FHA Loans and Their Documentation Requirements
Document Driven FHA Loans
If you have considered applying for an FHA loan, then you should become familiar with the FHA requirements so that you know what to expect. There are plenty of good reasons to choose FHA over conventional, so whether you are a first time homebuyer, or you are wishing to refinance your current home loan, you can talk to a professional about getting approved for an FHA loan.
The FHA loan requirements make it clear, that your first step is in knowing how much you can afford when considering buying a home. For this, there is a specific calculation that compares your current gross income to your existing debts in order to provide a maximum loan amount that you can qualify for. The guidelines are such that it forces to consider what can fit into your budget rather than focusing on what the maximum is you can borrow. Whether you are purchasing a home, or refinancing your current home loan, your FHA loan will be built around having a reasonable debt to income ratio, so what you budget for is important.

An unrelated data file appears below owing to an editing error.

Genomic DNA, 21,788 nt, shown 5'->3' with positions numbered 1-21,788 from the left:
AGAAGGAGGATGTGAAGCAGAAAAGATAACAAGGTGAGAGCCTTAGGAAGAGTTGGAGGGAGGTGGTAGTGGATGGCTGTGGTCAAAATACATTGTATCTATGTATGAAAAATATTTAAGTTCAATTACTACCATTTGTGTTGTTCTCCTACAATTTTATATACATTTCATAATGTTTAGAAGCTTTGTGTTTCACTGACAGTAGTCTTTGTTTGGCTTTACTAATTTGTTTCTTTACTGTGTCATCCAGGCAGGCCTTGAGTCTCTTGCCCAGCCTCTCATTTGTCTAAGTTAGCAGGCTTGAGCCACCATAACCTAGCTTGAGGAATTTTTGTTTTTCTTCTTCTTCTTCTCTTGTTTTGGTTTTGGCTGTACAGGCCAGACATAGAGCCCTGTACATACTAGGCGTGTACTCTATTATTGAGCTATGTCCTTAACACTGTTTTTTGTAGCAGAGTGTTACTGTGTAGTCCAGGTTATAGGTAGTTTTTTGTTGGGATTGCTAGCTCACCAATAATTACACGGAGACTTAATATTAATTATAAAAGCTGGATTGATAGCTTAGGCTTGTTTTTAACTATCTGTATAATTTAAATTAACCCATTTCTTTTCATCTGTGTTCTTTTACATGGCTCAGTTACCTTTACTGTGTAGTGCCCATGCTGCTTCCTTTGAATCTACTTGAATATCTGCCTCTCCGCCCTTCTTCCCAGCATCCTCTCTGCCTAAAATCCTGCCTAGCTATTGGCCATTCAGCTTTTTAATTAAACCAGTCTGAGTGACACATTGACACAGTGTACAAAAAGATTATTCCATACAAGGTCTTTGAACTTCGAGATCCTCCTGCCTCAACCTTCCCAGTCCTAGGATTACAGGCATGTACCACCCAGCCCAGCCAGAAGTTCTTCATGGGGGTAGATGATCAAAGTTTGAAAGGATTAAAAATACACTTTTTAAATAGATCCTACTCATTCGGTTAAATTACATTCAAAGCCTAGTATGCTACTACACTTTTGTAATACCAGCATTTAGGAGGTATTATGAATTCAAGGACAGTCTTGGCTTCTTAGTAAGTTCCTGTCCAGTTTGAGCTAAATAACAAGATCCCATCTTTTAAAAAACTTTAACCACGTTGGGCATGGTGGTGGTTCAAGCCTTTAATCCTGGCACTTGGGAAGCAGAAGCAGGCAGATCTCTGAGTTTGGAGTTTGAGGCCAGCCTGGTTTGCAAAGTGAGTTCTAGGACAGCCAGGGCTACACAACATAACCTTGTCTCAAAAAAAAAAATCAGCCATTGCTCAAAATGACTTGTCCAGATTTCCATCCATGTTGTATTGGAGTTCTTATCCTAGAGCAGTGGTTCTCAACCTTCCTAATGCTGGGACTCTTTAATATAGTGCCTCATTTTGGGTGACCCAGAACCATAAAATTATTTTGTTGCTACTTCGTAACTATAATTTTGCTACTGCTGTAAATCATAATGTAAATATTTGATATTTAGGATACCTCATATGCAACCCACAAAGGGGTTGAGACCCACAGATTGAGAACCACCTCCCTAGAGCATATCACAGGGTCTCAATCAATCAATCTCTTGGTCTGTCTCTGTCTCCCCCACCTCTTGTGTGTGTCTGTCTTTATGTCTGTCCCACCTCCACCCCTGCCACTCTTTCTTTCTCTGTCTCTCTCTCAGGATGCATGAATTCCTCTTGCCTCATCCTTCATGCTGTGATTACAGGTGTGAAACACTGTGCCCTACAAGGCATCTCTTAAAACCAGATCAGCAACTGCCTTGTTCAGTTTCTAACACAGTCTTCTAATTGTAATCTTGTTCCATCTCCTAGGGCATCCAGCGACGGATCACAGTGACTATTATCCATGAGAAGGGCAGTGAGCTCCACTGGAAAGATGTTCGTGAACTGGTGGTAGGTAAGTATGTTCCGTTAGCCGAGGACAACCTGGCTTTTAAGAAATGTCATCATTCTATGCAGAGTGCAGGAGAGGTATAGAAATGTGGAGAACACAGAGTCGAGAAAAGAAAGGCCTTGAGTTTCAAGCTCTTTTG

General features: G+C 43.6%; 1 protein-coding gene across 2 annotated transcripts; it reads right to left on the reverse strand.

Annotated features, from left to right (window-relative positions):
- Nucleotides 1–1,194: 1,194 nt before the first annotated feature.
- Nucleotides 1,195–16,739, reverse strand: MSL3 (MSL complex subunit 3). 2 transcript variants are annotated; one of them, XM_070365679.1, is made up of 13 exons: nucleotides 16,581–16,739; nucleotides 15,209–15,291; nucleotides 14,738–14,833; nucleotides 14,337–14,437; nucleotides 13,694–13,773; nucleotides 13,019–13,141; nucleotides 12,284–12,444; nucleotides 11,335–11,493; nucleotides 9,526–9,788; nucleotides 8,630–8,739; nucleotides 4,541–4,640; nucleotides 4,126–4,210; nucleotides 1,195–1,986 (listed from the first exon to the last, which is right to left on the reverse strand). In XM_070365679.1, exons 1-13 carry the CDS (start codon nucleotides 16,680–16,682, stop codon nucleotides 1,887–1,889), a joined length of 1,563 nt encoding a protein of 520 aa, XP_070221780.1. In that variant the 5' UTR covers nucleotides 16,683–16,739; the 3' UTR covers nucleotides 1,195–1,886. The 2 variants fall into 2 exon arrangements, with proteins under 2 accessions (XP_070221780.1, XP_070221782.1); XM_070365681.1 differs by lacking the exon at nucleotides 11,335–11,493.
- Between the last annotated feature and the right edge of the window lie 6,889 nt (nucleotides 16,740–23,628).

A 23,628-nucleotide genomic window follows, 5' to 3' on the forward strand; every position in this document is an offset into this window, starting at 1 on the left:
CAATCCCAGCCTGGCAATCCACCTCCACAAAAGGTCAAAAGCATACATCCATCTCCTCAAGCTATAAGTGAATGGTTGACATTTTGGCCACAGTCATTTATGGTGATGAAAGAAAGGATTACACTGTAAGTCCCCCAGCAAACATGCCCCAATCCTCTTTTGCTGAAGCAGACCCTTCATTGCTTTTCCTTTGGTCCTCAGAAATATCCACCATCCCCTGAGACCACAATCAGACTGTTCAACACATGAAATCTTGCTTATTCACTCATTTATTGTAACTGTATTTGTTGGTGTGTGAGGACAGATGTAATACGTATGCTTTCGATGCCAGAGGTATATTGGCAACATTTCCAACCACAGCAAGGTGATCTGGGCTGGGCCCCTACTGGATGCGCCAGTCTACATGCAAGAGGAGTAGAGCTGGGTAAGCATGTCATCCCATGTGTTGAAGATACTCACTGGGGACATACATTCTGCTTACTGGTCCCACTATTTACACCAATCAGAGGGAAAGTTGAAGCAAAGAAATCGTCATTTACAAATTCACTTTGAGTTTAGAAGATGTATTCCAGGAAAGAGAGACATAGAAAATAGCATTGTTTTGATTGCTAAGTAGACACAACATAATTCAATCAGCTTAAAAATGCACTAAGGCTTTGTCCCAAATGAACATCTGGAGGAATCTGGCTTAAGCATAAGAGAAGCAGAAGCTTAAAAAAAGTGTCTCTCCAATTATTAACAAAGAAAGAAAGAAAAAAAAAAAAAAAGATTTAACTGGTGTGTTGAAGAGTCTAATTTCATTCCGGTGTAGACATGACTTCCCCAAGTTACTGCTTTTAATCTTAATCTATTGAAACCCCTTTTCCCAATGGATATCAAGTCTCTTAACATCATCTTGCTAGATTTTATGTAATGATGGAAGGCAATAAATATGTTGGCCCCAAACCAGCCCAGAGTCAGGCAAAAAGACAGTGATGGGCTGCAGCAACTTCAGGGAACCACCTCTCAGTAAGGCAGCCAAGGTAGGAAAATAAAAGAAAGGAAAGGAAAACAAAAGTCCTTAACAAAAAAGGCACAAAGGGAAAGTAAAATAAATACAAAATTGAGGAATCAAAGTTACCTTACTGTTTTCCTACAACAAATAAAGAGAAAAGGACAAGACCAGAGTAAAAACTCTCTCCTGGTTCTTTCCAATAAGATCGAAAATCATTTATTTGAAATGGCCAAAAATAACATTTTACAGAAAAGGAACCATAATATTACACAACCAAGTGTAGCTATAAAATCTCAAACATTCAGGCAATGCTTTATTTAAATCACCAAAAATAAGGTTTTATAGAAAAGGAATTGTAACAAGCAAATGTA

The second step is getting qualified. In a sense, you will still have to qualify even for a refinance. An FHA loan is not necessarily based on credit score, but it is based on several factors. Pay history, job time, and income are all a part of what helps you to qualify. The FHA requirements want you to show that you have the ability to repay the loan. Your loan will be driven by the documentation that you can provide, such as w2’s, tax returns, insurance, and above all good pay history. Your rental history will be used as pay history when buying a home, and even utility bills will be considered as alternative credit if you have no credit.
FHA guidelines state that a loan can be done for someone who has had a chapter 7 bankruptcy. The FHA requirements state that a new loan can be done two years from the date of the discharge. Additionally, an FHA loan for the purpose of a refinance can be done to pay off a Chapter 13 bankruptcy. Again, their guidelines their guidelines are very specific. Not only does the bankruptcy have to be paid off, but the pay history must be perfect and must be given by the Bankruptcy Court Trustee.
Most anyone can apply for an FHA loan, and that includes investors or those who have rental properties. Rental income can be used as income, but the FHA requirements state that the individual needs to be able to prove that the rental income is stable. Rental properties or multi-family units can be considered as rental income, but rent from a property that is considered a second home for the borrower cannot be included in this. The documentation that FHA guidelines ask for, is the IRS schedule E from the 1040. From there, the underwriters have a specific calculation they work with to come to a determination.